Friday, September 25, 2009

Singleton: Free online content has no value

Dean Singleton, head of MediaNews Group which owns the Mercury News and several other Bay Area dailies, told the National Conference of Editorial Writers on Thursday that his papers will start charging for news online beginning next year.

"We can't continue to give everything away for free," Singleton told the group, which is meeting in Salt Lake City. "When you give it away for free, it has no value. When you begin charging for it, it has some value."

"I think most companies will begin to take their most valuable content — think sports, think hyper-local news, perhaps entertainment, and put some of that content behind a pay wall," Singleton said, according to a report by KSL-TV.

8 comments:

Anonymous said...

have they finally learned their lesson? now, the next thing to do is to stop google and other sites from taking our hard work and just putting it out there without paying.
Wonder how google owners would feel about taking some of their stuff and ripping it off? they'd probably be pissed.

Anonymous said...

Amazing. It took him only 15 years to figure that out.

Fred Dodsworth said...

Sports will go behind a pay wall long before 'local' news or entertainment. The majors forfeited their ownership of local entertainment news decades ago, that's OWNED by the alternative free media and frankly the demographic for the 'Classics': ballet, opera, symphonic music, Broadway theater, etc is so small as to defy the economics. And I look forward to Dean putting 'local news' behind a pay wall, he'll create a marketing vehicle that will push him right into competition with his own ex-reporters! Nothing like creating a market to open it up to competition. Go, Dean, Go! Now if only he'd loosen his deathgrip on AP.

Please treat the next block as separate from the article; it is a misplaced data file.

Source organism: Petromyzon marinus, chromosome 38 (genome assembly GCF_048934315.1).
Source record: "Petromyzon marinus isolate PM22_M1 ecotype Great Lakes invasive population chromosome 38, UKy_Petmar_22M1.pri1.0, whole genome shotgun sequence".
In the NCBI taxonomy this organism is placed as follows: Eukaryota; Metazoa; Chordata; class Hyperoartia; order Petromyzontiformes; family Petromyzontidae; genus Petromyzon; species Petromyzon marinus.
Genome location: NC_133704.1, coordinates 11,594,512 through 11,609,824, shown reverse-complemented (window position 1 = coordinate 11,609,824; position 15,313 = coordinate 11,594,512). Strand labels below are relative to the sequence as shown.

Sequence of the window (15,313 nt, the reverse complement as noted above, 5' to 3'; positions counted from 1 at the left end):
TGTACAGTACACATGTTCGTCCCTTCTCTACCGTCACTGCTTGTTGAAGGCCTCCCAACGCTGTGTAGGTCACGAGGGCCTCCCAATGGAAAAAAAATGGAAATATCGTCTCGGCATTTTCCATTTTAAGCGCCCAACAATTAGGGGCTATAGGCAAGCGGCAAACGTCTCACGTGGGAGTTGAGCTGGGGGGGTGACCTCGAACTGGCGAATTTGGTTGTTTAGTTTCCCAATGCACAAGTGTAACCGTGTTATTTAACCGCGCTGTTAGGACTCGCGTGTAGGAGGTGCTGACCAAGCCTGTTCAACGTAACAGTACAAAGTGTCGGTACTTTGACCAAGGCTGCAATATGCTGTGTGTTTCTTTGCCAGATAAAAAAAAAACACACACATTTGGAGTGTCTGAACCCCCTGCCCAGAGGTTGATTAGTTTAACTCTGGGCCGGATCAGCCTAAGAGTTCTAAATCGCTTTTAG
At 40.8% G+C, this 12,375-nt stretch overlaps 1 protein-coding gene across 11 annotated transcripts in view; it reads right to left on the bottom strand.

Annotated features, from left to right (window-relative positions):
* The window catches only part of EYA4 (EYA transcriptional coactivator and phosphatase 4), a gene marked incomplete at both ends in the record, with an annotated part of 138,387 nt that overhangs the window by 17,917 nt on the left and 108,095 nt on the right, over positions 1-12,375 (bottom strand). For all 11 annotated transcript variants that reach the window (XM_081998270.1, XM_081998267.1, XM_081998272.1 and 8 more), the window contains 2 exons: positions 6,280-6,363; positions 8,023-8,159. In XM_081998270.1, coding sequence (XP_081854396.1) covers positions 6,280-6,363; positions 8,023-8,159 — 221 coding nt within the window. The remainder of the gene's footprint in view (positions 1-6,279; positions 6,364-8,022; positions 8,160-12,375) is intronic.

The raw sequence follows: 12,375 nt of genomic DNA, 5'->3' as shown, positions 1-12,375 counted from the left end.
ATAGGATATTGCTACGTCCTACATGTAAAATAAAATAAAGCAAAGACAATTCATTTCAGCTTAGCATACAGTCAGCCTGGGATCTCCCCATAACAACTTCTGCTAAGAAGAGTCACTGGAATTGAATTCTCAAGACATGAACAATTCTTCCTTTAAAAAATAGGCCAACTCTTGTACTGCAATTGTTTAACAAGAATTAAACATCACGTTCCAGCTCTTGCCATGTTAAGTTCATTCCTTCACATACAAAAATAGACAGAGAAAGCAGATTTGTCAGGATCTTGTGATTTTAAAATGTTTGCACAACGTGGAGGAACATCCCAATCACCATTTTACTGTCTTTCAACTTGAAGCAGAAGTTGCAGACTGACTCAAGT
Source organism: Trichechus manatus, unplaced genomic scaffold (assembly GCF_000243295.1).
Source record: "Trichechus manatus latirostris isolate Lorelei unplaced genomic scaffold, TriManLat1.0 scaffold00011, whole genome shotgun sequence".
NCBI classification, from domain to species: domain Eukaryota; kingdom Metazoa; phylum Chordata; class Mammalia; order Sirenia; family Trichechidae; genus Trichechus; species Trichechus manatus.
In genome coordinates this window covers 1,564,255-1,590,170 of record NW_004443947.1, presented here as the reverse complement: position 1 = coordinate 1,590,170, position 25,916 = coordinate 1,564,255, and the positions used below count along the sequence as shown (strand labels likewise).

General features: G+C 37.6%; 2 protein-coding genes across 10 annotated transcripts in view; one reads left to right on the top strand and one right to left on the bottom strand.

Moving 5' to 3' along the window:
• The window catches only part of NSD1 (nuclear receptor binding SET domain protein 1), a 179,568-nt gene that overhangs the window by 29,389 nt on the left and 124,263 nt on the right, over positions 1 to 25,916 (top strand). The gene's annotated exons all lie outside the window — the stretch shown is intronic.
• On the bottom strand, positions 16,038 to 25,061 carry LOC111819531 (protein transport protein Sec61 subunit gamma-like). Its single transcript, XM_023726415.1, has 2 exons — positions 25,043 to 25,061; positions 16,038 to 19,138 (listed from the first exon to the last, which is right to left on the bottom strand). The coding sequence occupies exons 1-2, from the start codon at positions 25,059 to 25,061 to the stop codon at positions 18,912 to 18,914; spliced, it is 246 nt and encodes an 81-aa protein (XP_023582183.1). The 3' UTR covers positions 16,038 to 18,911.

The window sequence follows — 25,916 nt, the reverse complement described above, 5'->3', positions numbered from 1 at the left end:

Anonymous said...

The last thing I would do is reward Singleton for sucking the blood out of journalism by paying for any of his online content. If he doesn't care enough to pump money into his papers, why should I?

Anonymous said...

The incredibly stupid idea was offering news sent to your phone for free....so not only was content for free -- you actuallysent it to people for free.

Anonymous said...

"the next thing to do is to stop google and other sites from taking our hard work and just putting it out there without paying."

Google doesn't take any work. It only links to it. If you think your newspaper is better off with LESS traffic, then block Google from linking to your content. It's easy to do and you can do it today. I think what you'll find, however, is that the only thing it will result in is FEWER people reading your content. That's not something your advertisers will be too happy about.

Anonymous said...

just when you think singleton couldn't do anything more to destroy his papers, he comes up with something like this! doesn't he have any partners or investors who can talk some sense into him?

Anonymous said...

so google brings more traffic to the newspapers. and how has that worked out for newspapers? it hasn't paid off in advertising dollars, has it? if it had, would newspapers be in the dire situation they are now?
that's like going window shopping and never buying anything. Yeah, thanks for stopping in and not buying. come back again.